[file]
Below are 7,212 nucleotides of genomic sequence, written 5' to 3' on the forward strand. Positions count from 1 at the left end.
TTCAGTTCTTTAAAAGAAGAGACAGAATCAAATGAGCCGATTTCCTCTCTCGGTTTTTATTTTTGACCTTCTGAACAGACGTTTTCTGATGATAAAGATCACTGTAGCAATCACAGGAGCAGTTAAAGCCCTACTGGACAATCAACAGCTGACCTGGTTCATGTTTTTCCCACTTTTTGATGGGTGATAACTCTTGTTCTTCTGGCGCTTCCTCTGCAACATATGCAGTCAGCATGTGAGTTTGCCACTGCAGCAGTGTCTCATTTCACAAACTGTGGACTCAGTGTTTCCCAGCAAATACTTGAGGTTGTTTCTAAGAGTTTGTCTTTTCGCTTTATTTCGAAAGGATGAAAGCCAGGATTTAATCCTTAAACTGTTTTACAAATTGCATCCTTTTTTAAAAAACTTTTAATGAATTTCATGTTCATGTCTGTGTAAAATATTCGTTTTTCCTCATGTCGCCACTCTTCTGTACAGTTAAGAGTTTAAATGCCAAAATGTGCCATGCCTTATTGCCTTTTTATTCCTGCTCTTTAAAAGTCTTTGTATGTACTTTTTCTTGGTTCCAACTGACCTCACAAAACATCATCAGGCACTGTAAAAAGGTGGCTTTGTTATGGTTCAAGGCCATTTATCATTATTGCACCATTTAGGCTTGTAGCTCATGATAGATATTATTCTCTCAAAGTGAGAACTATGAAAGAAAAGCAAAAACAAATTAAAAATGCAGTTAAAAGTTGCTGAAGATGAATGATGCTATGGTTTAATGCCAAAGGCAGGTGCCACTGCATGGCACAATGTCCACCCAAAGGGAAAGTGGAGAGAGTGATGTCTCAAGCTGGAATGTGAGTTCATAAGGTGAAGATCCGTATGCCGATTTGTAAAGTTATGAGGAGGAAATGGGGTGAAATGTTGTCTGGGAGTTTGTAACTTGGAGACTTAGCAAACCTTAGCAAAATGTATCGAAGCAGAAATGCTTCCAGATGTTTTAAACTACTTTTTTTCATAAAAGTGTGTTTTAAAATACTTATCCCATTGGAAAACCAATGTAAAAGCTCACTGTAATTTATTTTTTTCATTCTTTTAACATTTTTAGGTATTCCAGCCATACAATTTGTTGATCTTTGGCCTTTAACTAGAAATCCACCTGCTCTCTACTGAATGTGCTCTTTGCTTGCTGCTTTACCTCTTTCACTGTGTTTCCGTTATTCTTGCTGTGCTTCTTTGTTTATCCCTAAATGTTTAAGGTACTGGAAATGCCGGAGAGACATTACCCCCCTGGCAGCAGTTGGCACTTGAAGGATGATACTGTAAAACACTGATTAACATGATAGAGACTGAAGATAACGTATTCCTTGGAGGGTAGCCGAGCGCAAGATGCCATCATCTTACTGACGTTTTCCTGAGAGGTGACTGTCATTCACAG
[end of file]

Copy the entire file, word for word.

Below are 7,212 nucleotides of genomic sequence, written 5' to 3' on the forward strand. Positions count from 1 at the left end.
TTCAGTTCTTTAAAAGAAGAGACAGAATCAAATGAGCCGATTTCCTCTCTCGGTTTTTATTTTTGACCTTCTGAACAGACGTTTTCTGATGATAAAGATCACTGTAGCAATCACAGGAGCAGTTAAAGCCCTACTGGACAATCAACAGCTGACCTGGTTCATGTTTTTCCCACTTTTTGATGGGTGATAACTCTTGTTCTTCTGGCGCTTCCTCTGCAACATATGCAGTCAGCATGTGAGTTTGCCACTGCAGCAGTGTCTCATTTCACAAACTGTGGACTCAGTGTTTCCCAGCAAATACTTGAGGTTGTTTCTAAGAGTTTGTCTTTTCGCTTTATTTCGAAAGGATGAAAGCCAGGATTTAATCCTTAAACTGTTTTACAAATTGCATCCTTTTTTAAAAAACTTTTAATGAATTTCATGTTCATGTCTGTGTAAAATATTCGTTTTTCCTCATGTCGCCACTCTTCTGTACAGTTAAGAGTTTAAATGCCAAAATGTGCCATGCCTTATTGCCTTTTTATTCCTGCTCTTTAAAAGTCTTTGTATGTACTTTTTCTTGGTTCCAACTGACCTCACAAAACATCATCAGGCACTGTAAAAAGGTGGCTTTGTTATGGTTCAAGGCCATTTATCATTATTGCACCATTTAGGCTTGTAGCTCATGATAGATATTATTCTCTCAAAGTGAGAACTATGAAAGAAAAGCAAAAACAAATTAAAAATGCAGTTAAAAGTTGCTGAAGATGAATGATGCTATGGTTTAATGCCAAAGGCAGGTGCCACTGCATGGCACAATGTCCACCCAAAGGGAAAGTGGAGAGAGTGATGTCTCAAGCTGGAATGTGAGTTCATAAGGTGAAGATCCGTATGCCGATTTGTAAAGTTATGAGGAGGAAATGGGGTGAAATGTTGTCTGGGAGTTTGTAACTTGGAGACTTAGCAAACCTTAGCAAAATGTATCGAAGCAGAAATGCTTCCAGATGTTTTAAACTACTTTTTTTCATAAAAGTGTGTTTTAAAATACTTATCCCATTGGAAAACCAATGTAAAAGCTCACTGTAATTTATTTTTTTCATTCTTTTAACATTTTTAGGTATTCCAGCCATACAATTTGTTGATCTTTGGCCTTTAACTAGAAATCCACCTGCTCTCTACTGAATGTGCTCTTTGCTTGCTGCTTTACCTCTTTCACTGTGTTTCCGTTATTCTTGCTGTGCTTCTTTGTTTATCCCTAAATGTTTAAGGTACTGGAAATGCCGGAGAGACATTACCCCCCTGGCAGCAGTTGGCACTTGAAGGATGATACTGTAAAACACTGATTAACATGATAGAGACTGAAGATAACGTATTCCTTGGAGGGTAGCCGAGCGCAAGATGCCATCATCTTACTGACGTTTTCCTGAGAGGTGACTGTCATTCACAG